Please use this identifier to cite or link to this item: http://hdl.handle.net/1822/65400

Title‘To all the anti‐vaxxers out there…’: ethnography of the public controversy about vaccination in the time of COVID‐19
Author(s)Durand, Jean-Yves
Cunha, Manuela Ivone P. da
KeywordsCOVID-19
vacinação
vaccination
controvérsia
controversy
etnografia
ethnography
Issue date18-May-2020
PublisherWiley
JournalSocial Anthropology
Abstract(s)[Excerpt] Some 12 years after a previous research, in February 2020, at the start of extensive fieldwork on the state of the public controversy about vaccination in Portugal, France and California, travel became impossible, pro-vaccination conferences and anti-vaccination protests were tentatively postponed, then canceled. Participant observation and face-to-face interaction now have to be temporarily substituted by systematic internet attentiveness and remote interviews. But, while the epidemic hampers most social activities, it only reduces the number of arenas in which controversies can develop. Part of the energy that sustains them is reinvested in other means of intervention, namely online presence. Ethnographers have to mirror this migration with their techniques, while experiencing in their own lives the same changes and, to a variable extent, uncertainties affecting the people they accompany. With COVID-19, armchair anthropology reaches a whole new degree of participation and shared concerns. As practically everybody is involved in the same digital flux, individual variation is limited to the extent to which one chooses to replicate and disseminate the wartime and epidemiological metaphors that bolster the current public discourse. At the start of the pandemic, the most obvious increase in vaccination-related statements expressed pro-vaccination stances, ranging from pledges for proactive public policies (with a few apparent turnabouts, such as President Trump’s) to sceptical debunking in a more or less condescending tone, and to unreserved irony. A Los Angeles Times editorial asked “With coronavirus, will anti-vaxxers listen now?”. After this surge came a clear decrease in triumphalist posts such as “To all the anti-vaxxers out there: HOW DO YOU LIKE THE DEMO VERSION OF A WORLD WITHOUT VACCINES SO FAR?”. Vaccination-doubters have regained their usual online preeminence. The pandemic might indeed steer the more flexible among them towards acceptance, but anxiety also gives more appeal and effectiveness to fringe ideas: in the UK, the theory linking COVID-19 to 5G roll-out swiftly resulted in harassment of telecom technicians and arson. [...]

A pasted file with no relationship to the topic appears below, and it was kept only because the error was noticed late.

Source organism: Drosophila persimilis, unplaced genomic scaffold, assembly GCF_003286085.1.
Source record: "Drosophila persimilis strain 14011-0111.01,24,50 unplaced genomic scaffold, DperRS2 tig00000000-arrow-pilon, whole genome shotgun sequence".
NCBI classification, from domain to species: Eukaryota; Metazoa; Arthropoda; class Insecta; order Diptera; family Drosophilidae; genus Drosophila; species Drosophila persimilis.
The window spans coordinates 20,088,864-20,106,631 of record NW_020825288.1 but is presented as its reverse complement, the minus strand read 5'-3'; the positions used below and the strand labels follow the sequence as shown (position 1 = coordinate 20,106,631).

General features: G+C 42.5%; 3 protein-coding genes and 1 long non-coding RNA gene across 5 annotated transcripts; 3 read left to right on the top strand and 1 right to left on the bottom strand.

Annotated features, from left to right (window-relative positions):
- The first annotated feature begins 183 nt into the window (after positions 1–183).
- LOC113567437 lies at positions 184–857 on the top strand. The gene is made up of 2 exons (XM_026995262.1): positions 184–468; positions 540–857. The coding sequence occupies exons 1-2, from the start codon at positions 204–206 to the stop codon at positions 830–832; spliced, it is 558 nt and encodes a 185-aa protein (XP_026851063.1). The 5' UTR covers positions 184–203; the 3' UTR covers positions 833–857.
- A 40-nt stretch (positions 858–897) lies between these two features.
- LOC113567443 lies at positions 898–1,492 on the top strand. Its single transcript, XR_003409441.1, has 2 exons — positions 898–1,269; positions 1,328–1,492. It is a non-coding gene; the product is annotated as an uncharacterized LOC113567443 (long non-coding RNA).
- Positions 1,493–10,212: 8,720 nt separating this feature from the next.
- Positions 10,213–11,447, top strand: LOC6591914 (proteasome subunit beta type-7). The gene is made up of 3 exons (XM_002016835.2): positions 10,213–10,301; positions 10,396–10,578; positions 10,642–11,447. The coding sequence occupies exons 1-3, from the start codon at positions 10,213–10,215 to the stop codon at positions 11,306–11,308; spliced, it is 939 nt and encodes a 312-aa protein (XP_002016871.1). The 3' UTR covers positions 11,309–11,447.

TypeJournal editorial
URIhttp://hdl.handle.net/1822/65400
DOI10.1111/1469-8676.12805
ISSN0964-0282
Publisher versionhttps://onlinelibrary.wiley.com/doi/abs/10.1111/1469-8676.12805
Peer-Reviewedyes
AccessOpen access
Appears in Collections:CRIA-UMinho - Artigos (Papers)

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